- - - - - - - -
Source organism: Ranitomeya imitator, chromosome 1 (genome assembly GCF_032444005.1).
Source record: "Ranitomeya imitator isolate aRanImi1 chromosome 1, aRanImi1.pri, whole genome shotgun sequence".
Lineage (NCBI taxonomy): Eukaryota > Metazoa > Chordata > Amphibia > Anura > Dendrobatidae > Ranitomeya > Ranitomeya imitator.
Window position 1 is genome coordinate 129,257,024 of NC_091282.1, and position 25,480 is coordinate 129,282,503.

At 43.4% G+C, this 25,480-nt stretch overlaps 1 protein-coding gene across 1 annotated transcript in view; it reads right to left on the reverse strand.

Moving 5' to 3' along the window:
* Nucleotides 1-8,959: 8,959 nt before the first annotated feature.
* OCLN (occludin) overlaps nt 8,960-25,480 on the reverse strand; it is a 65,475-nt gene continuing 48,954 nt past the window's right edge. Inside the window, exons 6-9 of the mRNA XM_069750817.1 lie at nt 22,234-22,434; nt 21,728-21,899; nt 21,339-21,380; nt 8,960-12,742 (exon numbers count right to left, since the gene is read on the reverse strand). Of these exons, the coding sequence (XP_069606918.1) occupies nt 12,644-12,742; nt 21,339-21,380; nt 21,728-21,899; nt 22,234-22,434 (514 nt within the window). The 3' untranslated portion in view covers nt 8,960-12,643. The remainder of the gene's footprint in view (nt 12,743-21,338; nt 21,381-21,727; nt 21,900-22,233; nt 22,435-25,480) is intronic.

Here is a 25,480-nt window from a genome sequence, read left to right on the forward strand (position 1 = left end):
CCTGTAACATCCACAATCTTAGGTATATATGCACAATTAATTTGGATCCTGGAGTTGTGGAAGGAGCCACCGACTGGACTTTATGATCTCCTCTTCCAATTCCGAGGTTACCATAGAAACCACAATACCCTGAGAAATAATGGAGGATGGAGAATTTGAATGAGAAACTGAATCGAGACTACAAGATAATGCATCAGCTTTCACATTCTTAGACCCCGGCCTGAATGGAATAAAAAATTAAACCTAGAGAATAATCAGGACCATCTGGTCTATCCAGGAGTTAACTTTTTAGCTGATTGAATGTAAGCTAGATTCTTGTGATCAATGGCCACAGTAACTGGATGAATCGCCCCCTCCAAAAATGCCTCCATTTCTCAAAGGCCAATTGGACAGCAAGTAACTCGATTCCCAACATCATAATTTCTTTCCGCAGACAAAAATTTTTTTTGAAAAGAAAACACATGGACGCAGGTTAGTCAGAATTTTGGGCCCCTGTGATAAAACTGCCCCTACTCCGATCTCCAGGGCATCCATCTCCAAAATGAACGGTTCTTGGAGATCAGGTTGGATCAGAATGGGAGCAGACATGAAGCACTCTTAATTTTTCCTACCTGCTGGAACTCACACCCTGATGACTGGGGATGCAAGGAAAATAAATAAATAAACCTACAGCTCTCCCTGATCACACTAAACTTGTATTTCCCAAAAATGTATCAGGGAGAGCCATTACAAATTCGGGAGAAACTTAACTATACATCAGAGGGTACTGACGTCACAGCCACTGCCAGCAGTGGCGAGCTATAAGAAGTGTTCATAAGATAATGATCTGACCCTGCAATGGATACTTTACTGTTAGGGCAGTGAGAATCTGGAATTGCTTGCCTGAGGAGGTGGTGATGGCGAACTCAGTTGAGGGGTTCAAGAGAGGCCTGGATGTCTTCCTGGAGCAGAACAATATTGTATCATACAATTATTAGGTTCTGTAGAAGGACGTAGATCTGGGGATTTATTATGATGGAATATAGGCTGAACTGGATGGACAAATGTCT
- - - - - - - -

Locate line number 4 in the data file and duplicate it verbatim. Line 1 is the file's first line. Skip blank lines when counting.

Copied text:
Window position 1 is genome coordinate 129,257,024 of NC_091282.1, and position 25,480 is coordinate 129,282,503.